Spend More Time Behind the Shutter, and Less Behind the Screen
Although Lightroom is less well known than Photoshop, it is a must-have app for photographers. It fills a gap in the digital workflow in a way that nothing else does – a one-stop shop for collection, organization and development… which is probably why it can seem so overwhelming. I’ve created these guides to help you understand what Lightroom is (and what it isn’t), and screenshots to: get started, import & organize, develop your photos and streamline your workflow in Lightroom.
Here are 5 step-by-step guides on fitting Lightroom into your photographic life:
1. Lightroom: Getting Started with Your Digital Darkroom
Lightroom’s name contains a subtle hint as to what role it plays in the journey every image takes from shutter click to final image. A modern analog to the darkrooms of old, its place can be a little hard to grasp for a photographer whose images usually go straight out of the camera to Photoshop.
This is a shame, as so much can happen between those points – and if all you’re doing is processing your images, Lightroom is a much faster approach.
2. Your First Steps in Lightroom
The first step to working with your images is to get them in your system. One of the special things about Lightroom is it isn’t just for developing your images, but also for managing & organizing them. It does this in a purpose-built interface, rather than just a bunch of nested folders on your desktop.
This can be a big step, but it’s not as severe as it sounds – the software works by referencing files, so there is still a folder structure, it’s just in the background, out of the way. While that folder contains your photos, Lightroom presents you with a catalog, a nice interface for everything from sorting through and pruning your initial captures to finding the exact picture you had in mind in moments.
3. Digital Development: A Guide to Processing Your Photos in Lightroom
Once your shots are organized, it’s time for the next step – processing. Lightroom will never replace Photoshop, and it isn’t really designed for fully editing images, though it can handle some minor tweaks. Instead, it’s designed to handle those basic little chores like white balance, cropping and curves simply and quickly.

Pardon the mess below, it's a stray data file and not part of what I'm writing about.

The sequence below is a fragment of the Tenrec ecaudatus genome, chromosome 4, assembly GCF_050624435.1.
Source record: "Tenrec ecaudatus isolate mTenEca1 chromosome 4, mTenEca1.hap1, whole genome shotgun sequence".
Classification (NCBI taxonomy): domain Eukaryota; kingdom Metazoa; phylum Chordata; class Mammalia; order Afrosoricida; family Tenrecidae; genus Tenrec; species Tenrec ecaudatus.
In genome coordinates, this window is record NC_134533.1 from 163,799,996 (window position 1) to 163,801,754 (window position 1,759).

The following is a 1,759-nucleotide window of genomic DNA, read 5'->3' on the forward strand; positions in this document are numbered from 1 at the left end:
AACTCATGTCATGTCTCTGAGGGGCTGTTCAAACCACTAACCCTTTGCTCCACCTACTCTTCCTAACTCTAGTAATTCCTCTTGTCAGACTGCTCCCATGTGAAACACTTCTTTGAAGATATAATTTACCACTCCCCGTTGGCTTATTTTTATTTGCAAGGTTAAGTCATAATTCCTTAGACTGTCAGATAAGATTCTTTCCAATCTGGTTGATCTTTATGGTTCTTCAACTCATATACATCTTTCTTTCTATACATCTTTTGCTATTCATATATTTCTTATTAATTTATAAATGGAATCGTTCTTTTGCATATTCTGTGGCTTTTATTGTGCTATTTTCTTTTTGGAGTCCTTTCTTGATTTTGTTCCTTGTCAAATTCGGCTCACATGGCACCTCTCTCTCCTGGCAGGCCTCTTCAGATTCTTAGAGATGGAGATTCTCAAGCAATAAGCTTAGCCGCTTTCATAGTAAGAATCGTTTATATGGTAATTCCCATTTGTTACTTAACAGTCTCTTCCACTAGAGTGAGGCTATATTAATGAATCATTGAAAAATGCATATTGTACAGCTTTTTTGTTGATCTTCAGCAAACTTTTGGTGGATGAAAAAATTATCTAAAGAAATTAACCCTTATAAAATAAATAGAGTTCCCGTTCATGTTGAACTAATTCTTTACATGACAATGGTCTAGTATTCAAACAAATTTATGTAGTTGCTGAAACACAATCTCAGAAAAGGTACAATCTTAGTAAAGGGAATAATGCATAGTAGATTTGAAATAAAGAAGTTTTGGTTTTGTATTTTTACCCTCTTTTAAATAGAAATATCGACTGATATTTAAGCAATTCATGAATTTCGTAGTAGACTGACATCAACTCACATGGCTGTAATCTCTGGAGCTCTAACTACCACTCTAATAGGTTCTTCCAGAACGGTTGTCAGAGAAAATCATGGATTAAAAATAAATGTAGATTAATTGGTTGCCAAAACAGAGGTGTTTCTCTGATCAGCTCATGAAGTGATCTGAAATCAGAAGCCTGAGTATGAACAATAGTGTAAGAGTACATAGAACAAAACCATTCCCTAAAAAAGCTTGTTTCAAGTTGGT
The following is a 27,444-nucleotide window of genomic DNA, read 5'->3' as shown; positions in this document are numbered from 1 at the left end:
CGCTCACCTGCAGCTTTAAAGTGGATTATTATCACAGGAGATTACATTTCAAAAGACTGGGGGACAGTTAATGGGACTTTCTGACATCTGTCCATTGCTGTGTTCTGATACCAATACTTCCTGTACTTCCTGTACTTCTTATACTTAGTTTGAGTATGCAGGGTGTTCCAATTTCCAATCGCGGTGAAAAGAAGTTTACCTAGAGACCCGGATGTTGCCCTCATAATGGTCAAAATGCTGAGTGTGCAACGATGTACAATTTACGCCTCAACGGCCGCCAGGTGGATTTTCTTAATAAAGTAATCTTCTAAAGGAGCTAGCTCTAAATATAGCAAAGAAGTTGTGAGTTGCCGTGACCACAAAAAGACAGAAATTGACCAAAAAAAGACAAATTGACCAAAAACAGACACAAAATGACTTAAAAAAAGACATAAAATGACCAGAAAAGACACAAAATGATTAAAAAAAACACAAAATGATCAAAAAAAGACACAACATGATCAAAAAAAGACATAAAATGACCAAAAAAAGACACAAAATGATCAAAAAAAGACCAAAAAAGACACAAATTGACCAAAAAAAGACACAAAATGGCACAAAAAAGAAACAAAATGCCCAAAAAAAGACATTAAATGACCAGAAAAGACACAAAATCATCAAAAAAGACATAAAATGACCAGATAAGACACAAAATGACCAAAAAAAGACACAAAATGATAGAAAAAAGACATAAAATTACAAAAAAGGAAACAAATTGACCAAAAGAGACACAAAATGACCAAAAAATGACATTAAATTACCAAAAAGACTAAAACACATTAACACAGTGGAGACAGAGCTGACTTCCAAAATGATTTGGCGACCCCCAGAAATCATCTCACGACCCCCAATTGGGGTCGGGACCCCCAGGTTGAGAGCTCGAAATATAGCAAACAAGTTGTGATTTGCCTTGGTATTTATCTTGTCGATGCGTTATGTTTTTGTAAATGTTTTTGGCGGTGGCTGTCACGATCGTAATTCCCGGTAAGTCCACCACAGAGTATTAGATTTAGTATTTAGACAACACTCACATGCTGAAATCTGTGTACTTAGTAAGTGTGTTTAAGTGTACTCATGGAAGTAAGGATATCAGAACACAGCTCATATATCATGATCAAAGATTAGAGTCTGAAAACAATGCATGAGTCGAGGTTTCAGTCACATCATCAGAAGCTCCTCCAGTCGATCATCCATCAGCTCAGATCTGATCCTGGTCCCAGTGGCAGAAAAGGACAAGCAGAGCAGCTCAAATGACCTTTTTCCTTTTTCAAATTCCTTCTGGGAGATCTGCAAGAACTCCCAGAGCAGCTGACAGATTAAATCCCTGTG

The software isn’t just faster and more convenient at this – Lightroom can directly handle RAW files, which means you can massage exposure and other settings to pull out data that would simply be lost if you opened the image directly.
Without Lightroom, you can still handle RAW files, but it involves using a dedicated RAW editor (like Adobe Bridge) and working with two pieces of software, in sequence, for every image. And if you want to tweak your exposure part way through editing, you have to start all over again.
Lightroom keeps the entire process dynamic and in one place, freeing you up to think about the most important thing – how to make the best of your shots.
4. Making Lightroom Work for You: Processing Pictures in Bulk
Processing an individual image is already faster in Lightroom, but where the time savings really add up is in its workflow features. Imagine coming home from a shoot with a card full of images, processing just one and sitting back while the rest magically transform into perfectly developed memories.
That is the power of bulk processing, and it is something Lightroom excels at, for every photographer at every level. Simply put, it saves you time.
Lightroom is the missing piece of the photographic workflow, and, for some photographers, the only software they need. Handling almost everything from when the shutter clicks, and giving you complete, convenient control, it deserves to be in your toolbox.
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